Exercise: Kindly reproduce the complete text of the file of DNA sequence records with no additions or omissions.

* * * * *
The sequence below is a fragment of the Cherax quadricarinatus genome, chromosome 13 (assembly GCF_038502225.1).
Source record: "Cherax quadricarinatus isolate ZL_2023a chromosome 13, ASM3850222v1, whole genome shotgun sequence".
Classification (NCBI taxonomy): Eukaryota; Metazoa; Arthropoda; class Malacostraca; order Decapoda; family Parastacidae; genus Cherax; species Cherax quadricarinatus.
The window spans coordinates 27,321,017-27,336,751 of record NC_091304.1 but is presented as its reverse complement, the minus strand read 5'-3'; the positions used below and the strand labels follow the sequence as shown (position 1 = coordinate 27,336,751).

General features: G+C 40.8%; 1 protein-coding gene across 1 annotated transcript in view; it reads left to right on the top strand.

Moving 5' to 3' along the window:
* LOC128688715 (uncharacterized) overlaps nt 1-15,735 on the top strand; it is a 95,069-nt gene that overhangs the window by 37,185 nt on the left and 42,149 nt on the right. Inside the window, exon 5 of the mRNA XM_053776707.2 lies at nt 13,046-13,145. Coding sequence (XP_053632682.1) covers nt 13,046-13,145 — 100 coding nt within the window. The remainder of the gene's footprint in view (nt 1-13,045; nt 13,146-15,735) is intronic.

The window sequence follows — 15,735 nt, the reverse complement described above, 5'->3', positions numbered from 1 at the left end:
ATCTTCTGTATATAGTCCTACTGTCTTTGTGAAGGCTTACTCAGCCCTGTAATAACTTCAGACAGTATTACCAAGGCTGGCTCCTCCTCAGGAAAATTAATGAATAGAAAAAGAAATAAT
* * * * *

The sequence below is a fragment of the Cherax quadricarinatus genome, chromosome 13 (assembly GCF_038502225.1).
Source record: "Cherax quadricarinatus isolate ZL_2023a chromosome 13, ASM3850222v1, whole genome shotgun sequence".
Classification (NCBI taxonomy): Eukaryota; Metazoa; Arthropoda; class Malacostraca; order Decapoda; family Parastacidae; genus Cherax; species Cherax quadricarinatus.
The window spans coordinates 27,321,017-27,336,751 of record NC_091304.1 but is presented as its reverse complement, the minus strand read 5'-3'; the positions used below and the strand labels follow the sequence as shown (position 1 = coordinate 27,336,751).

General features: G+C 40.8%; 1 protein-coding gene across 1 annotated transcript in view; it reads left to right on the top strand.

Moving 5' to 3' along the window:
* LOC128688715 (uncharacterized) overlaps nt 1-15,735 on the top strand; it is a 95,069-nt gene that overhangs the window by 37,185 nt on the left and 42,149 nt on the right. Inside the window, exon 5 of the mRNA XM_053776707.2 lies at nt 13,046-13,145. Coding sequence (XP_053632682.1) covers nt 13,046-13,145 — 100 coding nt within the window. The remainder of the gene's footprint in view (nt 1-13,045; nt 13,146-15,735) is intronic.

The window sequence follows — 15,735 nt, the reverse complement described above, 5'->3', positions numbered from 1 at the left end:
ATCTTCTGTATATAGTCCTACTGTCTTTGTGAAGGCTTACTCAGCCCTGTAATAACTTCAGACAGTATTACCAAGGCTGGCTCCTCCTCAGGAAAATTAATGAATAGAAAAAGAAATAAT